One of the best things is that just driving around Iceland, everything feels like a discovery. Some of my favorite moments of the trip were stumbling upon old farms tucked between mountains, rolling waterfalls that weren't in the guidebook, clear blue rivers and herds of sheep.


 That evening we got dinner in Vik, the southernmost town of Iceland, and marveled at the lupine fields.


We headed down to Reynisjara, a black pebble beach surrounded by basalt columns which was one of the favorite stops on our trip for all of us. It was both freezing and stunning, and we ran along the beach and climbed the rocks to keep warm. 


 After a night in a hostel in Skogar, we drove to Skatefell National Park and did a three-hour hike up to a waterfall and an amazing view overlooking some glaciers. (I know it sounds too idyllic, and like I'm making all of this up, but it really happened. Iceland is just that kind of magical place).

Eating dried fish flakes (Katie & Isa's snack of choice). I abstained. 

Svartifoss Waterfall

Before reaching a village near Hofn where we were spending the night, we stopped at the Jokulsarlon glacier lagoon, which was a pretty incredible sight (although we all agreed the natural blue color just made us think of artificial snow cones).

 Ice on the beach.

The sights were beautiful, but as someone who has spent the last ten+ months without close friends around me, the people were even more so.

I am not the only one who has made a journey this year. Cutting the chord from Swarthmore (from any college you've loved for four years), is a rather painful process for many people I've spoken with. It has to do with the fact that many of us are crushed with uncertainty about what we should be doing, or what we even want to be doing. It has to do with the fact that paying jobs are hard to come by right now. It has to do with the fact that we have to create new identities for ourselves, staying afloat in big cities of strangers or office cubicles or studios. But most of all, it has to do with loss. It is an understated and enormous loss to give up a place and community you love; to go your separate ways and realize that all of the ground we stood on has evaporated. The common language of seminar discussions, pub night, and people has disappeared. We are not all living the same lives anymore and have fewer parallel experiences to share.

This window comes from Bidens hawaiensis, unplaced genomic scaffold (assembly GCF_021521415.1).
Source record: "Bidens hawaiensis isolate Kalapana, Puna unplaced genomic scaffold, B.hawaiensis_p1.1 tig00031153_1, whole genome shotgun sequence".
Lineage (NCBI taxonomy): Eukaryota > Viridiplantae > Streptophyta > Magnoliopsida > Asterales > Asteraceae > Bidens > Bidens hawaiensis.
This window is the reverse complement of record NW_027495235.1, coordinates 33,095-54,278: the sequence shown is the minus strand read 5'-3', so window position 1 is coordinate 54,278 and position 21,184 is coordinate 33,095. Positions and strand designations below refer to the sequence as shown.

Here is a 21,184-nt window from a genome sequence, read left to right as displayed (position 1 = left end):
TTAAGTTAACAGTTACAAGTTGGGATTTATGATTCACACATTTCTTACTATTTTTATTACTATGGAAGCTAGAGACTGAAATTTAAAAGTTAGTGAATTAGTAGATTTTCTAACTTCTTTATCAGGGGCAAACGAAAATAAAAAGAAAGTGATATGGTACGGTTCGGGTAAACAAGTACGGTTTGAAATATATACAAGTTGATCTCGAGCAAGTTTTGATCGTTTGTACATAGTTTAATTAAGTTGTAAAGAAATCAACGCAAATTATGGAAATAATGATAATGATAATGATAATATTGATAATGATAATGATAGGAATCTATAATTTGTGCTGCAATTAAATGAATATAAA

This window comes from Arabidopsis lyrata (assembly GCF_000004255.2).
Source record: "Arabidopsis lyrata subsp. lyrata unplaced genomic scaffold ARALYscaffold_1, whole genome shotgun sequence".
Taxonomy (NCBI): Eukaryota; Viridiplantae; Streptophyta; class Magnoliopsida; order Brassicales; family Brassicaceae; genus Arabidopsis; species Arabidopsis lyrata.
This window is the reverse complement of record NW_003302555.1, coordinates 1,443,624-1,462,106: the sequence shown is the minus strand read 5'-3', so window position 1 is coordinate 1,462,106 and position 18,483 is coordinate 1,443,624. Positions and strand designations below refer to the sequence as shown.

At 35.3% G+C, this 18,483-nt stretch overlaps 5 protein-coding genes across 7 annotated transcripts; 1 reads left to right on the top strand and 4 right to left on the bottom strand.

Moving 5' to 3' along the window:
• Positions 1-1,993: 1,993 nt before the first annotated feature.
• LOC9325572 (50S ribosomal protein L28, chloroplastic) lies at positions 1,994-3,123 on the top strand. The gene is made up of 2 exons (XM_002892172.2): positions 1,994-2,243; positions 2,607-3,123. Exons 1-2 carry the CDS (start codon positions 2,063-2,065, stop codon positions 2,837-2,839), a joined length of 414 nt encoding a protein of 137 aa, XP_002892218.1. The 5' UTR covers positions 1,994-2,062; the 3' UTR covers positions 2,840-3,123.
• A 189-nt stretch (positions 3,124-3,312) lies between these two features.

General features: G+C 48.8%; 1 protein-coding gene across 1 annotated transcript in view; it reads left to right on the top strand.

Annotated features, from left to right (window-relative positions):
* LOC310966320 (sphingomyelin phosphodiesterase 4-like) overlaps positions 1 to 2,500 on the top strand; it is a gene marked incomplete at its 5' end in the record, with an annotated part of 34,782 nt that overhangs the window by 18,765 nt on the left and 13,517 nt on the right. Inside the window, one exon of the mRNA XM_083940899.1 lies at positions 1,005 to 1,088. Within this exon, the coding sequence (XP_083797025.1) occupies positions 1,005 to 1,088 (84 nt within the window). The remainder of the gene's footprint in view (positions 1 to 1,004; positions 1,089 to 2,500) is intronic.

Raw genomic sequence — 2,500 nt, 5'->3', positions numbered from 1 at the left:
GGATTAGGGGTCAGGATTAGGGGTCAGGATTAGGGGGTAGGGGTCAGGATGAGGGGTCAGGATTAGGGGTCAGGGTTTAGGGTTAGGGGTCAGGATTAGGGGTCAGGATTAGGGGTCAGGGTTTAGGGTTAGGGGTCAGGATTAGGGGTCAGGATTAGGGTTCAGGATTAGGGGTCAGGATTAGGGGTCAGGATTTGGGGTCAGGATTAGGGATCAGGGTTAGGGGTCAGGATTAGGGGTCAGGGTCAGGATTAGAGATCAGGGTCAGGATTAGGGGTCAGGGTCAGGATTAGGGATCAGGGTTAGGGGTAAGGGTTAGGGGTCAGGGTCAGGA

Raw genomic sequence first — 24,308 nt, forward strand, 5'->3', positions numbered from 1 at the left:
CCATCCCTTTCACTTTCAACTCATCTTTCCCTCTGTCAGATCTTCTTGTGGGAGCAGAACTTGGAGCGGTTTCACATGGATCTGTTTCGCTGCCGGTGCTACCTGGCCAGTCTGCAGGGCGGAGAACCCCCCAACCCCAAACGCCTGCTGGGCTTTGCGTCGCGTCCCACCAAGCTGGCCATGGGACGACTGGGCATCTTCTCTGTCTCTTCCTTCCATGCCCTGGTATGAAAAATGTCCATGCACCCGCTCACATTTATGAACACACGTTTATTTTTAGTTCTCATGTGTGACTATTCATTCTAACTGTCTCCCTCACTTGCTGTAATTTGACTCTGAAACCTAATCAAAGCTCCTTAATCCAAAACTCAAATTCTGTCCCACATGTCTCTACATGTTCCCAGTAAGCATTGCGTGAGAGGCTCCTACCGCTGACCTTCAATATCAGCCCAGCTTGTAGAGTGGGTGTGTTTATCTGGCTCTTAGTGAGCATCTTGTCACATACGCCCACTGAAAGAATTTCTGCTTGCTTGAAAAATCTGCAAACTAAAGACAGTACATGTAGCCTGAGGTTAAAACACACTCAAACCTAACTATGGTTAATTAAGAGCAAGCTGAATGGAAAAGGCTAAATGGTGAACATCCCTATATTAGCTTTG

It's a huge loss, but I'm realizing that it also makes the times that these separate paths do intersect all the more amazing. It's a pretty stupendous thing that I can meet up with two people in the midst of our very different years apart, in Iceland of all places, and for a little while, we can be on the same page again. All of a sudden, they were simply there, at the Reykjavik bus station. The common language is back, but so are new experiences, shaped by who we've become in our separate lives. At the end of it all we'll return to our separate apartments, various coffee machines, alarm clocks, e-mails, new friends in new cities. We'll feel sad that there will be many miles between us. But we'll also feel comforted by the fact that at least for a little while, we were able to travel the same path together. And I'm confident that we will, again, and again, and again.


To be continued...